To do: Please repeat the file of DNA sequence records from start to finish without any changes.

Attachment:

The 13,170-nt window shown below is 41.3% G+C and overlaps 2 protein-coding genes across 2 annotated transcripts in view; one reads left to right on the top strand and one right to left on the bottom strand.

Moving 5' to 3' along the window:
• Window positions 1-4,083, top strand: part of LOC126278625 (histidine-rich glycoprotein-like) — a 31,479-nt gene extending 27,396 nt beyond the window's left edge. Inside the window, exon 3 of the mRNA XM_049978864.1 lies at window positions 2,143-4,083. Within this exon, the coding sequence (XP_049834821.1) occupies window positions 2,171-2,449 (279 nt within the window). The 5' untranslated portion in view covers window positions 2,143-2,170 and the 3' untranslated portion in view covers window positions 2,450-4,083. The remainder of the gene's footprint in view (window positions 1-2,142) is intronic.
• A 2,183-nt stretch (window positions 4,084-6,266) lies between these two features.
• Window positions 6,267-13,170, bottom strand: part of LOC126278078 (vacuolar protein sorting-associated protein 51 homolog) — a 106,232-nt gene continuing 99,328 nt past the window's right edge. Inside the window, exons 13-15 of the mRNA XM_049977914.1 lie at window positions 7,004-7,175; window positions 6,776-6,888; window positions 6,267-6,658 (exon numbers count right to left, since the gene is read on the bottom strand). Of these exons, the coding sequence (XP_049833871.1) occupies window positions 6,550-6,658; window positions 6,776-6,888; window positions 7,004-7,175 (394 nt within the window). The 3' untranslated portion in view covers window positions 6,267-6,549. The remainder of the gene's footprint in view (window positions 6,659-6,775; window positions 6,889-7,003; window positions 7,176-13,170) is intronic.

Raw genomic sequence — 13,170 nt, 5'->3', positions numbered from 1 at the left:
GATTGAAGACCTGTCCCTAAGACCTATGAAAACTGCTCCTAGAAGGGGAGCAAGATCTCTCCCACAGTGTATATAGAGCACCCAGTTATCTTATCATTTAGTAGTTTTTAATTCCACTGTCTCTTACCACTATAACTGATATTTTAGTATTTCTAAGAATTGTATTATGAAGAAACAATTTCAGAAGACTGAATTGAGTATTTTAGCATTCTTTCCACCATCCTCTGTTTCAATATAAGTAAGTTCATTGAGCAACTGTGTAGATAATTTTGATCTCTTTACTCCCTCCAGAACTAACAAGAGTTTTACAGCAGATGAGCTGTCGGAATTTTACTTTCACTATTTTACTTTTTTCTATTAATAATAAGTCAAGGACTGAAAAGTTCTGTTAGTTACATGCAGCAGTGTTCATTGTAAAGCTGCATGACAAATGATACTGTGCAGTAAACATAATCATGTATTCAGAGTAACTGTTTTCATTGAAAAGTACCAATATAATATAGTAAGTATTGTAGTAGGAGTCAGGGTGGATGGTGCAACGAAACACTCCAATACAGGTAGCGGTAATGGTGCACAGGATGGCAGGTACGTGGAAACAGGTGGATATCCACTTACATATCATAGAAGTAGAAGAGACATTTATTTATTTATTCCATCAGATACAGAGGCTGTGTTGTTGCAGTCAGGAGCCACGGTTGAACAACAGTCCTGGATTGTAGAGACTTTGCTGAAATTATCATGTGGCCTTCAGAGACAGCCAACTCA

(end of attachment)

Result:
The 13,170-nt window shown below is 41.3% G+C and overlaps 2 protein-coding genes across 2 annotated transcripts in view; one reads left to right on the top strand and one right to left on the bottom strand.

Moving 5' to 3' along the window:
• Window positions 1-4,083, top strand: part of LOC126278625 (histidine-rich glycoprotein-like) — a 31,479-nt gene extending 27,396 nt beyond the window's left edge. Inside the window, exon 3 of the mRNA XM_049978864.1 lies at window positions 2,143-4,083. Within this exon, the coding sequence (XP_049834821.1) occupies window positions 2,171-2,449 (279 nt within the window). The 5' untranslated portion in view covers window positions 2,143-2,170 and the 3' untranslated portion in view covers window positions 2,450-4,083. The remainder of the gene's footprint in view (window positions 1-2,142) is intronic.
• A 2,183-nt stretch (window positions 4,084-6,266) lies between these two features.
• Window positions 6,267-13,170, bottom strand: part of LOC126278078 (vacuolar protein sorting-associated protein 51 homolog) — a 106,232-nt gene continuing 99,328 nt past the window's right edge. Inside the window, exons 13-15 of the mRNA XM_049977914.1 lie at window positions 7,004-7,175; window positions 6,776-6,888; window positions 6,267-6,658 (exon numbers count right to left, since the gene is read on the bottom strand). Of these exons, the coding sequence (XP_049833871.1) occupies window positions 6,550-6,658; window positions 6,776-6,888; window positions 7,004-7,175 (394 nt within the window). The 3' untranslated portion in view covers window positions 6,267-6,549. The remainder of the gene's footprint in view (window positions 6,659-6,775; window positions 6,889-7,003; window positions 7,176-13,170) is intronic.

Raw genomic sequence — 13,170 nt, 5'->3', positions numbered from 1 at the left:
GATTGAAGACCTGTCCCTAAGACCTATGAAAACTGCTCCTAGAAGGGGAGCAAGATCTCTCCCACAGTGTATATAGAGCACCCAGTTATCTTATCATTTAGTAGTTTTTAATTCCACTGTCTCTTACCACTATAACTGATATTTTAGTATTTCTAAGAATTGTATTATGAAGAAACAATTTCAGAAGACTGAATTGAGTATTTTAGCATTCTTTCCACCATCCTCTGTTTCAATATAAGTAAGTTCATTGAGCAACTGTGTAGATAATTTTGATCTCTTTACTCCCTCCAGAACTAACAAGAGTTTTACAGCAGATGAGCTGTCGGAATTTTACTTTCACTATTTTACTTTTTTCTATTAATAATAAGTCAAGGACTGAAAAGTTCTGTTAGTTACATGCAGCAGTGTTCATTGTAAAGCTGCATGACAAATGATACTGTGCAGTAAACATAATCATGTATTCAGAGTAACTGTTTTCATTGAAAAGTACCAATATAATATAGTAAGTATTGTAGTAGGAGTCAGGGTGGATGGTGCAACGAAACACTCCAATACAGGTAGCGGTAATGGTGCACAGGATGGCAGGTACGTGGAAACAGGTGGATATCCACTTACATATCATAGAAGTAGAAGAGACATTTATTTATTTATTCCATCAGATACAGAGGCTGTGTTGTTGCAGTCAGGAGCCACGGTTGAACAACAGTCCTGGATTGTAGAGACTTTGCTGAAATTATCATGTGGCCTTCAGAGACAGCCAACTCA